Monday, January 1

More knitting truisms

I would not suggest taking a knitting class in December. The assignment takes a big bite out of one's Christmas knitting.

I signed up for the two-color knitting class held on 2 Wed nights in Dec but the homework occupied 2 solid weeks of prime knitting time. True, I got my 13" done by the first class but then we wanted to work on the start of the two-color knitting for the next Wed class. The second class was Dec 13, way too close to Christmas to do such an indulgent project as a sweater. Besides, sweaters should be knitted in July.

Another knitting truism: the pattern will tell you everything you need to know. The week that I spend deciphering the Dale of Norway color pattern I learned how important it is to read the entire pattern before embarking on the journey. Such boring reading! I can't describe how boring it is to read about how to knit a sweater instead of knitting the sweater. But it turns out that 2 of us are of the same mind, because the other knitter in the class asked me what I thought the next sentence meant (exactly after 'knit body to measure 13"'): set body aside and knit sleeve. We were supposed to knit the body, knit sleeve #1, knit sleeve #2. And then you put it all together to knit the 2-color parts. What is the cardinal rule of knitting: read the whole pattern. But way too boring.

Trish instead spent the first class talking us out of all the short cuts we were trying to construct, to get to the good parts - yes, we should practice the two hand method; yes, we should take out the miscounted stitches so the pattern works out right; yes, we should us the pattern as written instead of using our gut. After all, $70+ on yarn, don't we want to wear the sweater? Even though we started at the steek stitches and knit around and around (for 13"), we needed to pay attention and start with the pattern at the back of the left sleeve and AT THE SAME TIME (are there 4 more horrifying words in knitting?), purl the first stitch, SSK or knit 2 together (depending on where we are) every other row. Oy. In the end, we will have a sweater with a color work then, we get to steek. Trish drew a schematic on the white board that made everything clear.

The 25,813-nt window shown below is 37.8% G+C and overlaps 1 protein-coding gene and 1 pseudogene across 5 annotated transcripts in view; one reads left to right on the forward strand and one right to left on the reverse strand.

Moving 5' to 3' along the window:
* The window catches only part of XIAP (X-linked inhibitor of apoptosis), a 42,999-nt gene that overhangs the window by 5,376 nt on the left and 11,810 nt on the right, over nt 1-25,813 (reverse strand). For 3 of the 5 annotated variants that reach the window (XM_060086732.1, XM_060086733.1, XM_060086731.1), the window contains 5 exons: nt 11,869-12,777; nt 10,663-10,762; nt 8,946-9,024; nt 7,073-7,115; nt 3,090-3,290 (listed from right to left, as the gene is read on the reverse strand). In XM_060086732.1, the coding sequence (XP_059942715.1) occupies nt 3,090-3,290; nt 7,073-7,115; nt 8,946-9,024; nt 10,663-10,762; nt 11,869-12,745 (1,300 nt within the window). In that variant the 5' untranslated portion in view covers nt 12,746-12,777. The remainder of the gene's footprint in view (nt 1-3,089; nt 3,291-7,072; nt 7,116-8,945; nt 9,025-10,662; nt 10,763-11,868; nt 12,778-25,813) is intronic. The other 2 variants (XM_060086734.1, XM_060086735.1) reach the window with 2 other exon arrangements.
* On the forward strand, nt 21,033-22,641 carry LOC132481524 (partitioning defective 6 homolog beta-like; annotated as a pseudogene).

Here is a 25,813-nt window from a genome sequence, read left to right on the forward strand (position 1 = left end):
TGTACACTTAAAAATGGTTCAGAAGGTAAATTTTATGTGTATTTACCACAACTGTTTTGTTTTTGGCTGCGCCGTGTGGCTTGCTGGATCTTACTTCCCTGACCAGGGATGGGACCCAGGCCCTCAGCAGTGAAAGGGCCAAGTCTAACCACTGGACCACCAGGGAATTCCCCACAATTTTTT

The irony of all the lectures that night, is Trish's suggestion that we do a provisional cast-on for 2-3 rows of the sleeves, then we would be instantly ready for the color work. Where was that suggestion before this???

My other project was the circle of fun rug #2. I tried to knit-on both outer rings but the wider, outer ring needed a little more math than I learned in high school. Turns out the secret might be to knit the short rows at the inner end of the ring, like rays of sunshine, instead of my first attempt, that the short rows extend the outer end of the ring. DD#2 goes back to college tomorrow, and even though she got to unwrap the rug on Christmas day, the ends still need to be tucked in, and I really should reknit the outer ring. I ended up knitting the long, long strip and sewed it on, but I got a little enthusiastic and should have sewed it on a little looser.

The end result is that I didn't start the thigh-highs for DD#3 until about 12/24. These are at the stage of the first decrease, which means there is about 24" to go on stocking #1. The boss (at work) might get the dish rags I made as a release. She went away for a month so wasn't here at gift-giving time. But she hasn't received the menorah pillow I made for her last year (because it isn't assembled yet). Argh.

I give up on Christmas knitting. From now on, it's all for me, no pressure.

Okay, I got a little lost in the knitting instructions part, but think I caught the truism "Christmas Knitting is a Bad Idea."

Or was it "Knitting Classes around Christmas are Bad?"
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